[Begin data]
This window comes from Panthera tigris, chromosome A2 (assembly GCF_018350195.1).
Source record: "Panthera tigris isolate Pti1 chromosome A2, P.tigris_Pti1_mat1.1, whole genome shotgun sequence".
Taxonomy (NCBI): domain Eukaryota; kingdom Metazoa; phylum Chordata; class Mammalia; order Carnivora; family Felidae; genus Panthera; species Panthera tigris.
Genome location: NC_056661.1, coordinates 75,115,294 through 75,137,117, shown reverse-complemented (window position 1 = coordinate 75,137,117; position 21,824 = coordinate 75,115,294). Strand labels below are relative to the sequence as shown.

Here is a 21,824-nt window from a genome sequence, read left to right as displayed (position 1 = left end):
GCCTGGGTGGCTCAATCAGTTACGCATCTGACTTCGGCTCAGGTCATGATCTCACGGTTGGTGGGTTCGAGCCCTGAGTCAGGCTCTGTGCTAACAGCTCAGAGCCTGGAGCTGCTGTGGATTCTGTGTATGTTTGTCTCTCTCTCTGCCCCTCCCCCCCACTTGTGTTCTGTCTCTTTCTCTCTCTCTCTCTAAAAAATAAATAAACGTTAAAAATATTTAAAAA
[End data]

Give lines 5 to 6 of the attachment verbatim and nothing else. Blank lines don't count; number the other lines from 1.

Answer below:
Here is a 21,824-nt window from a genome sequence, read left to right as displayed (position 1 = left end):
GCCTGGGTGGCTCAATCAGTTACGCATCTGACTTCGGCTCAGGTCATGATCTCACGGTTGGTGGGTTCGAGCCCTGAGTCAGGCTCTGTGCTAACAGCTCAGAGCCTGGAGCTGCTGTGGATTCTGTGTATGTTTGTCTCTCTCTCTGCCCCTCCCCCCCACTTGTGTTCTGTCTCTTTCTCTCTCTCTCTCTAAAAAATAAATAAACGTTAAAAATATTTAAAAA